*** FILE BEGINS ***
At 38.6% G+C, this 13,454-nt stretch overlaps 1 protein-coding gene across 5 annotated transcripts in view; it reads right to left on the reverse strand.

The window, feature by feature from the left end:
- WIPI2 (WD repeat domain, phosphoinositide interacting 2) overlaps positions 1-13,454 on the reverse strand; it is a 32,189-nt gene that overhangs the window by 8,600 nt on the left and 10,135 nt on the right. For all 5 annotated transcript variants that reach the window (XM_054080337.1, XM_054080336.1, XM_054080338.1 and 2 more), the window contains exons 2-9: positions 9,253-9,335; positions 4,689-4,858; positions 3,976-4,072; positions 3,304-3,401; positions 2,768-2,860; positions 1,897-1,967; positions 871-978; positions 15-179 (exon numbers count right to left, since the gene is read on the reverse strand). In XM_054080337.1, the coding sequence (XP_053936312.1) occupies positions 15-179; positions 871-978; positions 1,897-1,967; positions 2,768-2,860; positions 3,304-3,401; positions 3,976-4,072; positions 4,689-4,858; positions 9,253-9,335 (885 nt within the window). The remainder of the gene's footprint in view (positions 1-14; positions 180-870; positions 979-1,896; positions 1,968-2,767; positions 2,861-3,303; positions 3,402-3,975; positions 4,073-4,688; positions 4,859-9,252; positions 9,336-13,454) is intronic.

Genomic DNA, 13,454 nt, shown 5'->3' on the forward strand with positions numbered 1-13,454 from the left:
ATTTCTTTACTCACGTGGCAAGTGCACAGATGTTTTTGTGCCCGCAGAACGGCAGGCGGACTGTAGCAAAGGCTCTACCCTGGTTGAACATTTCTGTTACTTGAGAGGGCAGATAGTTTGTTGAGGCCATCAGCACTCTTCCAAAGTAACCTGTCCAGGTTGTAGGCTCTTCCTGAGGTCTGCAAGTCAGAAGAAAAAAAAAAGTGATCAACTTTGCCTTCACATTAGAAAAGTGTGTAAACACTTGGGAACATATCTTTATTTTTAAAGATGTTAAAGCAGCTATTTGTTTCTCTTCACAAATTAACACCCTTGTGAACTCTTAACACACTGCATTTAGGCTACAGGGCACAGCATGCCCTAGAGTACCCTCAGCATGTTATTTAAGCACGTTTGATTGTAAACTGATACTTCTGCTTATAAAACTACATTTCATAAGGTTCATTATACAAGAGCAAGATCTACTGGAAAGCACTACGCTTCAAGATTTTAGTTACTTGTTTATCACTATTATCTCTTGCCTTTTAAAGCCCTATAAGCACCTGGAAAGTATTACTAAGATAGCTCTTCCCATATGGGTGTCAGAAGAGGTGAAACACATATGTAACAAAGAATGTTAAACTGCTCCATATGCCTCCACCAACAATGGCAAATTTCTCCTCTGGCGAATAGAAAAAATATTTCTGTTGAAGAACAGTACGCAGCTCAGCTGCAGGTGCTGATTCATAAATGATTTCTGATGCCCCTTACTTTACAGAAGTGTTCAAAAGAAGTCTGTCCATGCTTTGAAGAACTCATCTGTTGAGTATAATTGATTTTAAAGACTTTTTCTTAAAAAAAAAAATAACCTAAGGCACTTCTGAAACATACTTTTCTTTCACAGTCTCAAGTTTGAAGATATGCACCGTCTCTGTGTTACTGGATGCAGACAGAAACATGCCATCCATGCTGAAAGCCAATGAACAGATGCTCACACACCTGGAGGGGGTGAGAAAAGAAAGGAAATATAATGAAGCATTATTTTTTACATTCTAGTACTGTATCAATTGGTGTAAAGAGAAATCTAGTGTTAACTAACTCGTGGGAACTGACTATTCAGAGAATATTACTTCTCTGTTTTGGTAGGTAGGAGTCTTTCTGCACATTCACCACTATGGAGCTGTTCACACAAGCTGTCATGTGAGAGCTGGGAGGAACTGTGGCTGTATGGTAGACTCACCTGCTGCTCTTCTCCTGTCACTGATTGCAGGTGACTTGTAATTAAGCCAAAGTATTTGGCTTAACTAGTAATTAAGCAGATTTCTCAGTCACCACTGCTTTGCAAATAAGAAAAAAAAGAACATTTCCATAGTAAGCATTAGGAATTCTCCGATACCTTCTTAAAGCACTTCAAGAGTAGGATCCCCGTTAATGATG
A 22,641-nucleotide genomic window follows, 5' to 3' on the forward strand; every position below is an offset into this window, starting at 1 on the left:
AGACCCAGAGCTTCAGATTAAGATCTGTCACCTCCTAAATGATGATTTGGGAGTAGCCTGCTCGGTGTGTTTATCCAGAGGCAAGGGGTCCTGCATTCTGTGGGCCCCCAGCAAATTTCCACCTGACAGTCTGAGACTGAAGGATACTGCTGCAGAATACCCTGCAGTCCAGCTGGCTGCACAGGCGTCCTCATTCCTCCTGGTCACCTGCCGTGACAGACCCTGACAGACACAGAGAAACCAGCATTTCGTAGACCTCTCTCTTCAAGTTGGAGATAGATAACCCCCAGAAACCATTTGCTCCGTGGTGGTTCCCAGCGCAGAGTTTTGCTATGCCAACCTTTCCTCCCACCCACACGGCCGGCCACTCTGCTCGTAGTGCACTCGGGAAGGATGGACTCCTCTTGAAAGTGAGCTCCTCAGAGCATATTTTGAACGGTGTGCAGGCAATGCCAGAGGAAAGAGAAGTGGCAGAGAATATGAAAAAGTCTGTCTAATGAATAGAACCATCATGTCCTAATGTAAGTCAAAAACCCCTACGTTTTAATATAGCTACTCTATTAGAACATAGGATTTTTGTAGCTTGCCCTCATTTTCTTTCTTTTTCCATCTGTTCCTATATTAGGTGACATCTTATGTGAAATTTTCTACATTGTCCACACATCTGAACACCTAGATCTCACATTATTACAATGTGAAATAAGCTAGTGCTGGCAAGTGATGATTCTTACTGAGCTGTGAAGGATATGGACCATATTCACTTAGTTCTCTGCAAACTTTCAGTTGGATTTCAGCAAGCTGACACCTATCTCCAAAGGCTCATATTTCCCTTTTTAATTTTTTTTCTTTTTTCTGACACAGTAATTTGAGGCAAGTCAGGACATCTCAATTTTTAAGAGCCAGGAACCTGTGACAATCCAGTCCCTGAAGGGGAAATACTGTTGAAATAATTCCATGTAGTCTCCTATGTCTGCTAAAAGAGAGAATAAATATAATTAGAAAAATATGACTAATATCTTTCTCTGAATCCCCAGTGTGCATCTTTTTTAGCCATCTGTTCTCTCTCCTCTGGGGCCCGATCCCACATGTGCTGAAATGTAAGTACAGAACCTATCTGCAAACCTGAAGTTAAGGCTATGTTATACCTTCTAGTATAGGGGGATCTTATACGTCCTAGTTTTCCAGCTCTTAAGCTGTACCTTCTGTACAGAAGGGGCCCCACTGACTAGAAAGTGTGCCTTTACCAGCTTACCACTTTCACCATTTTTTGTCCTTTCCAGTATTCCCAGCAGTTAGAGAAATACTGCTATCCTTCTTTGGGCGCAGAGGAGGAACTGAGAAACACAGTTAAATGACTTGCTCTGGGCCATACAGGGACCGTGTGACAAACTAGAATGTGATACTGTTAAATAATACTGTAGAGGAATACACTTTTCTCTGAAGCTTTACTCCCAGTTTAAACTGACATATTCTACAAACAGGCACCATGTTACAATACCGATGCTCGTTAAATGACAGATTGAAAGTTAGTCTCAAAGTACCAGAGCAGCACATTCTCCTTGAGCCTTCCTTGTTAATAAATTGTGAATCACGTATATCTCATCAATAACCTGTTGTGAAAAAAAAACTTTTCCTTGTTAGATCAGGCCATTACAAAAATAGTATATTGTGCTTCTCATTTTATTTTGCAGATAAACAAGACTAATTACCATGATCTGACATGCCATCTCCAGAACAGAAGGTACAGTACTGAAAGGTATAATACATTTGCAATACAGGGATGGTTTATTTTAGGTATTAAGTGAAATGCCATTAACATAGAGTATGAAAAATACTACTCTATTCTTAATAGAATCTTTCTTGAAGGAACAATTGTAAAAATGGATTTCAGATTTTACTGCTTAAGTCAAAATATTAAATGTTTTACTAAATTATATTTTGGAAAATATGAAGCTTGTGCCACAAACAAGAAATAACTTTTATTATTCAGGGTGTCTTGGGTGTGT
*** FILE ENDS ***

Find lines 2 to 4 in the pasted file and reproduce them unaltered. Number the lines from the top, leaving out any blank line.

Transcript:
The window, feature by feature from the left end:
- WIPI2 (WD repeat domain, phosphoinositide interacting 2) overlaps positions 1-13,454 on the reverse strand; it is a 32,189-nt gene that overhangs the window by 8,600 nt on the left and 10,135 nt on the right. For all 5 annotated transcript variants that reach the window (XM_054080337.1, XM_054080336.1, XM_054080338.1 and 2 more), the window contains exons 2-9: positions 9,253-9,335; positions 4,689-4,858; positions 3,976-4,072; positions 3,304-3,401; positions 2,768-2,860; positions 1,897-1,967; positions 871-978; positions 15-179 (exon numbers count right to left, since the gene is read on the reverse strand). In XM_054080337.1, the coding sequence (XP_053936312.1) occupies positions 15-179; positions 871-978; positions 1,897-1,967; positions 2,768-2,860; positions 3,304-3,401; positions 3,976-4,072; positions 4,689-4,858; positions 9,253-9,335 (885 nt within the window). The remainder of the gene's footprint in view (positions 1-14; positions 180-870; positions 979-1,896; positions 1,968-2,767; positions 2,861-3,303; positions 3,402-3,975; positions 4,073-4,688; positions 4,859-9,252; positions 9,336-13,454) is intronic.

Genomic DNA, 13,454 nt, shown 5'->3' on the forward strand with positions numbered 1-13,454 from the left: